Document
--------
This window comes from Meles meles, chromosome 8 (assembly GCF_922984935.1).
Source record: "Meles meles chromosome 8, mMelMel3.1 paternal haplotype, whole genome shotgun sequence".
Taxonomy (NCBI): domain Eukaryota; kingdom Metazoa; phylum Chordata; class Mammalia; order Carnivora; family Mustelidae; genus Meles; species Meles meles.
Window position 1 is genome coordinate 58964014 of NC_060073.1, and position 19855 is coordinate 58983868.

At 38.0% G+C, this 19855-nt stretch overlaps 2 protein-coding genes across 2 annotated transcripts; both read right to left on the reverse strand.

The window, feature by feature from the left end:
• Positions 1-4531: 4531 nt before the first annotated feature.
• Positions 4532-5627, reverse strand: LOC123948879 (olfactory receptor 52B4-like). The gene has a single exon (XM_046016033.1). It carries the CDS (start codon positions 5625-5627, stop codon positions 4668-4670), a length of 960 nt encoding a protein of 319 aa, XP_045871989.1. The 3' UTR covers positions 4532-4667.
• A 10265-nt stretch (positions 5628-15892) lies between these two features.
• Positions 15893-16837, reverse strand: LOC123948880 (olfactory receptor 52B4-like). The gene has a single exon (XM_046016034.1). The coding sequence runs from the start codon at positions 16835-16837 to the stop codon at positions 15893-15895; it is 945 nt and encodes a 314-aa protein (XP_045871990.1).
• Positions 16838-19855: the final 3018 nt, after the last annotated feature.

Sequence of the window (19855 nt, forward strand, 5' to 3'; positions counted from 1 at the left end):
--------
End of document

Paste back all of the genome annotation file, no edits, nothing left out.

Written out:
This window comes from Meles meles, chromosome 8 (assembly GCF_922984935.1).
Source record: "Meles meles chromosome 8, mMelMel3.1 paternal haplotype, whole genome shotgun sequence".
Taxonomy (NCBI): domain Eukaryota; kingdom Metazoa; phylum Chordata; class Mammalia; order Carnivora; family Mustelidae; genus Meles; species Meles meles.
Window position 1 is genome coordinate 58964014 of NC_060073.1, and position 19855 is coordinate 58983868.

At 38.0% G+C, this 19855-nt stretch overlaps 2 protein-coding genes across 2 annotated transcripts; both read right to left on the reverse strand.

The window, feature by feature from the left end:
• Positions 1-4531: 4531 nt before the first annotated feature.
• Positions 4532-5627, reverse strand: LOC123948879 (olfactory receptor 52B4-like). The gene has a single exon (XM_046016033.1). It carries the CDS (start codon positions 5625-5627, stop codon positions 4668-4670), a length of 960 nt encoding a protein of 319 aa, XP_045871989.1. The 3' UTR covers positions 4532-4667.
• A 10265-nt stretch (positions 5628-15892) lies between these two features.
• Positions 15893-16837, reverse strand: LOC123948880 (olfactory receptor 52B4-like). The gene has a single exon (XM_046016034.1). The coding sequence runs from the start codon at positions 16835-16837 to the stop codon at positions 15893-15895; it is 945 nt and encodes a 314-aa protein (XP_045871990.1).
• Positions 16838-19855: the final 3018 nt, after the last annotated feature.

Sequence of the window (19855 nt, forward strand, 5' to 3'; positions counted from 1 at the left end):